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Author: Christophe Jaffrelot
Publisher: Permanent Black
ISBN/UPC (if available): 8178241560
B R Ambedkar (1891-1956) was the first Dalit or low-caste Hindu to be formally educated to the highest level, gaining his PhD in the West. Despite this huge achievement he remained true to his background and origins, fighting for Dalit rights throughout his life. No one today doubts Ambedkar’s status as India’s first and foremost Dalit.
For years, Ambedkar waged a singular and lonely battle against India’s brahminical and higher-caste political establishment, which included Mahatma Gandhi, who resisted Ambedkar’s effort to formalize and codify a separate identity for lower-caste Hindus.
Nonetheless, Ambedkar became Law Minister in the first government of independent India, and chairman of the committee which drafted the Indian constitution, and was able to modify Gandhian attempts to influence India’s polity.
In the final stage of his life Ambedkar distanced himself from politics and sought solace in Buddhism, to which he converted a short while before his death.
Jaffrelot’s major new book focuses on the three key areas that are central to a full understanding of India’s pioneering Dalit-Ambedkar as social theorist, Ambedkar as statesman and politician; and Ambedkar as an opponent of caste Hinduism and advocate of Buddhism as a method of release from Hindu social oppression. In each case, Jaffrelot argues, Ambedkar was the first to forge new political, symbolic, and emotively powerful strategies for Dalits. These not only proved effective in Ambedkar’s own lifetime, they resonate powerfully even today.
A work of the first importance which will find a wide and appreciative readership, both within the academy and outside it. It is a subtle, thoughtful and above all well-rounded study which nicely balances the personal and the historical, the intellectual and the political, to give us what we haven’t had so far (and yet so badly need)-a multidimensional portrait of this extraordinary and under-appreciated figure.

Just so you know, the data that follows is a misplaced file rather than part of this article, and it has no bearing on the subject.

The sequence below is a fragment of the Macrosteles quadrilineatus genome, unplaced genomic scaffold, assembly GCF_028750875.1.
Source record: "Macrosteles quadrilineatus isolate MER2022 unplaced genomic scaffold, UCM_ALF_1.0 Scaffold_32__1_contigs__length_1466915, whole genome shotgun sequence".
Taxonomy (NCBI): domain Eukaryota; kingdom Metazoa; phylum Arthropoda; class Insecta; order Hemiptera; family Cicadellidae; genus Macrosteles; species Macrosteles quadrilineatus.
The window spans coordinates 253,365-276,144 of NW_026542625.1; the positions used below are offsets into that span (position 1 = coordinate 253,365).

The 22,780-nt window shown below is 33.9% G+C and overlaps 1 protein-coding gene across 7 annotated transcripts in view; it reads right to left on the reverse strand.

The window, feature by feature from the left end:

A very valuable addition to the literature. Jaffrelot’s viewpoint is both fresh and very knowledgeable. He brings a political scientist’s expertise to Ambedkar’s actions which is not duplicated in other work. In addition he considers Ambedkar’s thought in an evolutionary perspective, keeping in mind the constant of his pragmatism.
INTRODUCTION-THE FIRST DALIT LEADER OF INDIA
Maharashtra between Social Reform and anti-Brahmin Mobilisation
Maharashtra and its socio-political system
The questioning of the social order during the nineteenth century
Ambedkar-Son of a Mahar Soldier
Mahars, first of the last
The family environment-the army and Western education under princely patronage
Analyzing and Ethnicising Caste to Eradicate it More Effectively
Inventing a golden age for the lower castes-the prestige of autochthony
How to resist Sanskritisation?
In the Political Arena, against Gandhi
Reserved seats or separate electorates?
Arm wrestling with Gandhi and the Poona Pact
Ambedkar and the Arya Samaj
Searching for an Electoral Strategy
The ILP, or how to defend workers without being a Marxist
The Scheduled Castes Federation and caste Politics
>From the SCF to the RPI-a return to the ILP?
Opposition or Collaboration? Ambedkar’s Pragmatism and Resilience
The British-objective allies?
Ambedkar, a Dalit leader in the establishment of post -1947 India
Shaping the Indian Constitution
The False Manu
The revenge on Gandhi of a westernized democrat
The Hindu Code Bill and the break with Nehru
The Solution of Conversion
Conversion, a strategy of social emancipation?
The choice of Buddhism as an egalitarian creed
The Impact and Relevance of Ambedkar Today
The target of Gandhians and Hindu nationalists
Collaborator with the British and gravedigger of social reform?
The political legacy of Ambedkar-posterity or treason?